- Peeling paint, rotting wood and deteriorating joints develop in wooden window structures like the frame, sill and sash.
- Swelling of window components may also occur, making windows sticky and difficult to open.
Water Vapor Happens
Notwithstanding our humid coastal climate, a great deal of excess humidity in the home actually originates indoors. Moreover, in today’s homes, it stays indoors. Homes of the past were built to less stringent standards of air exchange with the outdoors. That’s another way of saying they were drafty. Today, however, energy-efficient residential construction is airtight; not much heat leaks in and not much, including water vapor, gets out. The indoor environment, therefore, becomes a zone of concentrated humidity with no exit. Sources of excess humidity in the home include:
- Bathing – A single hot shower puts a quarter-pound of moisture into household air.
- Cooking – Boiling water and frying and baking foods releases humidity. But even the gas flame that cooks food contributes, too. Water vapor is a by-product of the combustion of natural gas.
- Housekeeping – Mopping a floor adds humidity to the air.
- Laundry – Drying clothes raises indoor humidity, especially if the dryer vent isn’t fully intact and regularly maintained.
- Breathe in, breathe out – You’ve just raised the humidity level in your house. Exhaled air contains moisture. A family of four contributes several pounds of water vapor to the air every day just by the act of breathing.
- Infiltration from unconditioned zones – Since natural laws dictate that moisture flows from damp zones into dry zones, certain areas of the structure may serve as perpetual humidity reservoirs that continuously re-supply the living spaces with water vapor. Attics accumulate humidity from outdoors and from hot air rising out of the home, particularly when attic ventilation is less than optimal. The crawl space underneath the house may stay chronically damp from moisture rising out of the soil.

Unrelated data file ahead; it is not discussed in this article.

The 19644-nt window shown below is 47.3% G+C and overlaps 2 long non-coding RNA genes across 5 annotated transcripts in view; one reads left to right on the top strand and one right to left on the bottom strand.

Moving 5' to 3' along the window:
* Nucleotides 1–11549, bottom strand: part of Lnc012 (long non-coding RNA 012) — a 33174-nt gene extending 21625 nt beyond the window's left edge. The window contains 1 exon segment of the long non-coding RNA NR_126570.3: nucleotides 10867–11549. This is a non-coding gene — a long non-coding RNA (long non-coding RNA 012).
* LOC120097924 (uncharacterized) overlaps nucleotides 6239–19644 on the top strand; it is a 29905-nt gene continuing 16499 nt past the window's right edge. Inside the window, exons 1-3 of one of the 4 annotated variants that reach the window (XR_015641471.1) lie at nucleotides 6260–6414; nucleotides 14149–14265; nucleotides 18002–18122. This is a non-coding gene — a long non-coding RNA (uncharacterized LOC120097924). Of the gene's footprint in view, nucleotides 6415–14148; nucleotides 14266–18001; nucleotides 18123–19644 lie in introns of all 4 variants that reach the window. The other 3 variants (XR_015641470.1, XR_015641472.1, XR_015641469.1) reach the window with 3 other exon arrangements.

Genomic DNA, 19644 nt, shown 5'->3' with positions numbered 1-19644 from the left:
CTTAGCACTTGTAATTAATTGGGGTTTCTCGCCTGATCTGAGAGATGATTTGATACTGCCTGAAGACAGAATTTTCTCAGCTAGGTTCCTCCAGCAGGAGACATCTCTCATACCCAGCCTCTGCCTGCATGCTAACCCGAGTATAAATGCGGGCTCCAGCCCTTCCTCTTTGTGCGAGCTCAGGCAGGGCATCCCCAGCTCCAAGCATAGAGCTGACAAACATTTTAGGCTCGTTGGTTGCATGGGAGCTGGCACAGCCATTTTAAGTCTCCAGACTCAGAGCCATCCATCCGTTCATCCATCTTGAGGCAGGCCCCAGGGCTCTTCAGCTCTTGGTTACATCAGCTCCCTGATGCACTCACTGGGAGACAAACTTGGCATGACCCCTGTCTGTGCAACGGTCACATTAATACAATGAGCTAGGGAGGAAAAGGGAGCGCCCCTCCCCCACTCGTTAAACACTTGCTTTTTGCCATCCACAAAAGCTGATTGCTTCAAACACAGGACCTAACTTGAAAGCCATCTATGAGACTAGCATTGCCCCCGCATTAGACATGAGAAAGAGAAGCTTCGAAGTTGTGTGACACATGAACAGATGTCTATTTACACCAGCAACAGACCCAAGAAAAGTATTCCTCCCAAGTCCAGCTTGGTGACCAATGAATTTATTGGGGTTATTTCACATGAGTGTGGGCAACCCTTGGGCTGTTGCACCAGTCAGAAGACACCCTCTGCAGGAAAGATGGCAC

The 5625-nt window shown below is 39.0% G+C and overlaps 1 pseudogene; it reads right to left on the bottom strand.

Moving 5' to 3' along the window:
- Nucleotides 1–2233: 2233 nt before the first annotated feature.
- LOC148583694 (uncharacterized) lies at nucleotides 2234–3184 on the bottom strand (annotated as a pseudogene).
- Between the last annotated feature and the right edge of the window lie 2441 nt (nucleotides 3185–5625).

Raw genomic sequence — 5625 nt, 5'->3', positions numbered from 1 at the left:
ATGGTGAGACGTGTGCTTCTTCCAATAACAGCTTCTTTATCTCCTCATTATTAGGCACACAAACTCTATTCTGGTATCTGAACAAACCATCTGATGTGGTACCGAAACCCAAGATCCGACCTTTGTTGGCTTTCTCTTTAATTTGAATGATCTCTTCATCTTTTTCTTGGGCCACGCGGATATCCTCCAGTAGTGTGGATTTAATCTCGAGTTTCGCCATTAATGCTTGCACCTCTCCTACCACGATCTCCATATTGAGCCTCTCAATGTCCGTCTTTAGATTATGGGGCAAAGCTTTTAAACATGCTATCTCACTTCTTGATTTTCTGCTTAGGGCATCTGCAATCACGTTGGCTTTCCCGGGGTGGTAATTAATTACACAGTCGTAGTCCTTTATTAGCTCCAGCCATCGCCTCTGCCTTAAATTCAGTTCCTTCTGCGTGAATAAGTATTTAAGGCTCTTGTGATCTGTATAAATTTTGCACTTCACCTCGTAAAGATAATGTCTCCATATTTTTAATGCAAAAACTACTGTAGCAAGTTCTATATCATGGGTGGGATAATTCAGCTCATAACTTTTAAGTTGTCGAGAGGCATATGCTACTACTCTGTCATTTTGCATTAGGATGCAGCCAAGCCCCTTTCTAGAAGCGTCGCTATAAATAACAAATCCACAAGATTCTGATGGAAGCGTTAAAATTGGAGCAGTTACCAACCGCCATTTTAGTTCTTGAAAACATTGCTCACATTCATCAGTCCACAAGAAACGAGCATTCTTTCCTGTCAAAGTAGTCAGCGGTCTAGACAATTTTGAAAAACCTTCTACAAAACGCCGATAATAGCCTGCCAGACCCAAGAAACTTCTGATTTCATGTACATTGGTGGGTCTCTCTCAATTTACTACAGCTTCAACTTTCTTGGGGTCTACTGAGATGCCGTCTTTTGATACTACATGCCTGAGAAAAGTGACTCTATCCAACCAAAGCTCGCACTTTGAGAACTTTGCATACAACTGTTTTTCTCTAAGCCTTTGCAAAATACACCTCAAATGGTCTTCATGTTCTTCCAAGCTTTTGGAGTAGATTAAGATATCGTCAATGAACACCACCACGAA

What Can You Do?
You can’t do much about Savannah’s naturally humid climate except talk about it. However, excess humidity in the home and the resultant signs of condensation on windows can both be reduced by taking proactive steps.
- If excess humidity in the home can’t escape the airtight confines of the house, you can help it out. Exhaust fans installed in zones where water vapor originates, kitchen and bathrooms, for example, convey moist air through dedicated ducts all the way to the exterior of the house. Most operate on a timer so the fan will continue to run for some time after it’s activated. Experts recommending running a bathroom exhaust fan for 15 minutes after showering or bathing to fully remove water vapor from the air.